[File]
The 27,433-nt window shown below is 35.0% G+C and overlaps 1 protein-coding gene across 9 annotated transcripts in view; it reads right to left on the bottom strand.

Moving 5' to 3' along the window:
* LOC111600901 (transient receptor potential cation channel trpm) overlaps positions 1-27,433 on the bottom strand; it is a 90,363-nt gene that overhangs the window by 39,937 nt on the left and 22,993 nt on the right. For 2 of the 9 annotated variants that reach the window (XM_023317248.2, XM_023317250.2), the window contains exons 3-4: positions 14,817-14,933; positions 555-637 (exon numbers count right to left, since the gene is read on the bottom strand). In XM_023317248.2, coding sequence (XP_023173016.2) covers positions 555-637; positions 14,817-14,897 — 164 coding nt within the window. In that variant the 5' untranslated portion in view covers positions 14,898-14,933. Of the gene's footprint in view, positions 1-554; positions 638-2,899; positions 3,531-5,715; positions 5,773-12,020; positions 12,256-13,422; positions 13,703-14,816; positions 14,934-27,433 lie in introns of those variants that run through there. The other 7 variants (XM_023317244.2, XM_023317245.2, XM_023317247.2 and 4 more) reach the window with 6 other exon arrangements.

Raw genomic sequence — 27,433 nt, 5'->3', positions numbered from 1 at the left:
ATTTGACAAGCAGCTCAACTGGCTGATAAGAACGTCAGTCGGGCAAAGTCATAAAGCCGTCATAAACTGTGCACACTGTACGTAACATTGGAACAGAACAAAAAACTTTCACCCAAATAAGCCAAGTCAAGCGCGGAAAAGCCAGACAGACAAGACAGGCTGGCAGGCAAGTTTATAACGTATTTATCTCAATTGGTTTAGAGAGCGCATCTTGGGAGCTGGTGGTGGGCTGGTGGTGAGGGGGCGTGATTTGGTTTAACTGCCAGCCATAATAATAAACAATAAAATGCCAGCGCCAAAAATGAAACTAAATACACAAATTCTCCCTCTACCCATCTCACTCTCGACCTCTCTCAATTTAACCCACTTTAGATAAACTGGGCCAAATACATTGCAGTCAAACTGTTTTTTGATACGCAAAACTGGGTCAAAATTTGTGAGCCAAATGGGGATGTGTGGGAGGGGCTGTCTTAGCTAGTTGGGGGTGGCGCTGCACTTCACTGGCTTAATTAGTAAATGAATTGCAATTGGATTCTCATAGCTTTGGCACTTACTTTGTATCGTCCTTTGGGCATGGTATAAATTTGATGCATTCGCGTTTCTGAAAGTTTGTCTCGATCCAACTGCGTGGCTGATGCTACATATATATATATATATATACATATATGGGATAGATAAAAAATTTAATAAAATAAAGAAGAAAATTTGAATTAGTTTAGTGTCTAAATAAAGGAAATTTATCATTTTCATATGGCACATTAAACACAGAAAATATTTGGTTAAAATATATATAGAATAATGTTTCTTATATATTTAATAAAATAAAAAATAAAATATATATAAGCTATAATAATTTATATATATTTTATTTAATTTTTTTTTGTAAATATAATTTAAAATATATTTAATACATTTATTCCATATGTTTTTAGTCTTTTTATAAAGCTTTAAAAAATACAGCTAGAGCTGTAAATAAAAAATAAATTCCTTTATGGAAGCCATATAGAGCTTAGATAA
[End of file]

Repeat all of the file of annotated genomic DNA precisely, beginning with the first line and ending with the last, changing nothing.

The 27,433-nt window shown below is 35.0% G+C and overlaps 1 protein-coding gene across 9 annotated transcripts in view; it reads right to left on the bottom strand.

Moving 5' to 3' along the window:
* LOC111600901 (transient receptor potential cation channel trpm) overlaps positions 1-27,433 on the bottom strand; it is a 90,363-nt gene that overhangs the window by 39,937 nt on the left and 22,993 nt on the right. For 2 of the 9 annotated variants that reach the window (XM_023317248.2, XM_023317250.2), the window contains exons 3-4: positions 14,817-14,933; positions 555-637 (exon numbers count right to left, since the gene is read on the bottom strand). In XM_023317248.2, coding sequence (XP_023173016.2) covers positions 555-637; positions 14,817-14,897 — 164 coding nt within the window. In that variant the 5' untranslated portion in view covers positions 14,898-14,933. Of the gene's footprint in view, positions 1-554; positions 638-2,899; positions 3,531-5,715; positions 5,773-12,020; positions 12,256-13,422; positions 13,703-14,816; positions 14,934-27,433 lie in introns of those variants that run through there. The other 7 variants (XM_023317244.2, XM_023317245.2, XM_023317247.2 and 4 more) reach the window with 6 other exon arrangements.

Raw genomic sequence — 27,433 nt, 5'->3', positions numbered from 1 at the left:
ATTTGACAAGCAGCTCAACTGGCTGATAAGAACGTCAGTCGGGCAAAGTCATAAAGCCGTCATAAACTGTGCACACTGTACGTAACATTGGAACAGAACAAAAAACTTTCACCCAAATAAGCCAAGTCAAGCGCGGAAAAGCCAGACAGACAAGACAGGCTGGCAGGCAAGTTTATAACGTATTTATCTCAATTGGTTTAGAGAGCGCATCTTGGGAGCTGGTGGTGGGCTGGTGGTGAGGGGGCGTGATTTGGTTTAACTGCCAGCCATAATAATAAACAATAAAATGCCAGCGCCAAAAATGAAACTAAATACACAAATTCTCCCTCTACCCATCTCACTCTCGACCTCTCTCAATTTAACCCACTTTAGATAAACTGGGCCAAATACATTGCAGTCAAACTGTTTTTTGATACGCAAAACTGGGTCAAAATTTGTGAGCCAAATGGGGATGTGTGGGAGGGGCTGTCTTAGCTAGTTGGGGGTGGCGCTGCACTTCACTGGCTTAATTAGTAAATGAATTGCAATTGGATTCTCATAGCTTTGGCACTTACTTTGTATCGTCCTTTGGGCATGGTATAAATTTGATGCATTCGCGTTTCTGAAAGTTTGTCTCGATCCAACTGCGTGGCTGATGCTACATATATATATATATATATACATATATGGGATAGATAAAAAATTTAATAAAATAAAGAAGAAAATTTGAATTAGTTTAGTGTCTAAATAAAGGAAATTTATCATTTTCATATGGCACATTAAACACAGAAAATATTTGGTTAAAATATATATAGAATAATGTTTCTTATATATTTAATAAAATAAAAAATAAAATATATATAAGCTATAATAATTTATATATATTTTATTTAATTTTTTTTTGTAAATATAATTTAAAATATATTTAATACATTTATTCCATATGTTTTTAGTCTTTTTATAAAGCTTTAAAAAATACAGCTAGAGCTGTAAATAAAAAATAAATTCCTTTATGGAAGCCATATAGAGCTTAGATAA